Two-time Prix de l’Arc de Triomphe jockey Christophe Soumillon was sacked as the Aga Khan’s retained jockey in France on Tuesday after elbowing a rival out of the saddle.
The sacking follows Soumillon’s actions against fellow jockey Rossa Ryan during a race at St Cloud last Friday, which resulted in the latter falling and giving Soumillon a 60-day suspension.
“The Aga Khan Studs have made the decision to end their retainers with jockey Christophe Soumillon effective immediately,” the statement said.
Soumillon – one of the world’s leading jockeys, having jockeyed twice for the Aga Khan, from 2002 to 2009 and then from 2014 to this year – will still be able to don the famous colors should a trainer do so for keep possible necessary.
“From this week onwards, Soumillon may still occasionally ride in Aga Khan’s silks at the discretion of the French trainers and the Aga Khan Studs team,” the statement said.
The 41-year-old Belgian jockey rode his two Arc winners for the Aga Khan, Dalakhani in 2003 and the great Zarkava in 2008.
He finished second on the Aga Khan’s Vadeni in Sunday’s Arc Run, widely regarded as the greatest race in Europe.
Aga Khan Studs said “There is no intention of keeping a jockey in France for the foreseeable future.”
Soumillon said he was “very disappointed”.
“I realize I have to rebuild bridges,” he told the Racing Post.
“I am committed to showing commitment and desire to the owners and trainers who wish to utilize my services.”
– ‘Bad Publicity’ –
Soumillon had enjoyed a successful season through Friday, riding Vadeni to win both the French Derby and the prestigious Eclipse Stakes in England.
Indeed, on Saturday – the first day of the Arc Festival – he bid farewell at Longchamp with a win over Aga Khan’s runner, Erevann, in the Prix Daniel Wildenstein.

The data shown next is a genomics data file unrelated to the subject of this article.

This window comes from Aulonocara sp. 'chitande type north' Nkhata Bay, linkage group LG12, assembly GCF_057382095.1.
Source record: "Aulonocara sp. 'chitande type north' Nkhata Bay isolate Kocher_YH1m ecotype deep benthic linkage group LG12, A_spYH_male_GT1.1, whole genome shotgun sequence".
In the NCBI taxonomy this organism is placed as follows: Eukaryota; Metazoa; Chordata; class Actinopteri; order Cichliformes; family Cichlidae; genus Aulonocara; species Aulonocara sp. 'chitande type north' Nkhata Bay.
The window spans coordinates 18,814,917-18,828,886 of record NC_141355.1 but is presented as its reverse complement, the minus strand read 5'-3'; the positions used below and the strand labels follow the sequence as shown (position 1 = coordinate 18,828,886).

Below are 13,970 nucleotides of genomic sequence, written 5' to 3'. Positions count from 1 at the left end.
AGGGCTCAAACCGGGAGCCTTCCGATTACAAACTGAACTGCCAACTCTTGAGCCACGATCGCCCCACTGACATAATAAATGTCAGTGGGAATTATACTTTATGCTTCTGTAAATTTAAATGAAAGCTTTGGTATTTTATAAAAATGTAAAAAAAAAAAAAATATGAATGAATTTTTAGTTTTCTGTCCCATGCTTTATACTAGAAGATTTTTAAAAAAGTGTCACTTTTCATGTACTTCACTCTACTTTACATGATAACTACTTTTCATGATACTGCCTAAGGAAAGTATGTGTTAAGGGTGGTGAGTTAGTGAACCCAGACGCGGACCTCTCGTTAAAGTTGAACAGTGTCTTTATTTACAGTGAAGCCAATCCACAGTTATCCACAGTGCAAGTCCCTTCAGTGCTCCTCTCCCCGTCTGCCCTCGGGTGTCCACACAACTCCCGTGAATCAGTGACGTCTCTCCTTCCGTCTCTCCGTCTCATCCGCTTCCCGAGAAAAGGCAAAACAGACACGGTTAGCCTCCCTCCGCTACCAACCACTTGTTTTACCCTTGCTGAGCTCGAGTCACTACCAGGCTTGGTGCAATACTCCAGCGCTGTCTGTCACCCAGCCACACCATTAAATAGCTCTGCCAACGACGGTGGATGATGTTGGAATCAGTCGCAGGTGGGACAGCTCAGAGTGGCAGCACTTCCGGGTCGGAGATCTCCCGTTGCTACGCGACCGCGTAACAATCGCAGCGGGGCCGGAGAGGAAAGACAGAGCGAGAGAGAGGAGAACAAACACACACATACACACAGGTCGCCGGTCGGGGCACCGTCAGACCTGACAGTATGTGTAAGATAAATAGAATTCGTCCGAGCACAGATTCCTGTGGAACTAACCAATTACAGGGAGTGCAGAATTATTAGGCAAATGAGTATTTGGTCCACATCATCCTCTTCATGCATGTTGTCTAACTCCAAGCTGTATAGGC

However, Princess Zahra, the Aga Khan’s daughter, spoke after Soumillon was dismounted and made clear her displeasure with the Belgian’s actions at St Cloud.
“Obviously it was an irresponsible and unthinkable thing to happen and do. It was very difficult to watch,” she said.
Soumillon – who, like Italian great Frankie Dettori, is a charismatic personality in racing and is married to a former Miss France – issued a profuse apology after the Ryan incident.
He faced a barrage of calls urging him to stop racing at the Arc weekend at Longchamp, the annual showcase of French racing.
Racing rules in France dictate that any suspension begins 14 days after the offense allowing Soumillon to race.
Also, jockeys cannot change owners once declared on their horses, unless the rider himself decides to retire.
David Redvers, co-owner of a horse Soumillon was scheduled to ride on Sunday, had urged the jockey to do the right thing and not divert attention from the race.
The French racing authority France Galop also made it clear that they were unhappy with his presence.
“We cannot be happy with what happened yesterday (Friday) and we are not happy with the bad publicity it has brought to racing,” said France Galop Chief Executive Olivier Delloye.
With over 100 Group One winners around the world, Soumillon’s talent is unquestionable. He has been crowned 10 times French Jockey Champion and in 2017 rode a European record of 306 victories in a calendar year.
Perhaps his greatest ride for the Aga Khan came at Arc 2008, when he led Zarkava out of the tricky stable to victory – the first winner to come from there since Prince Royale II in 1964.
However, he is not one to mince words with his rivals or coaches who have upset him – Vadeni’s coach Jean-Claude Rouget said “he can be hot-tempered”.
Soumillon was sacked by the Aga Khan back in 2009 for derogatory comments about legendary French coach and former mentor Andre Fabre. On this occasion the Aga Khan said “human relations have become difficult”.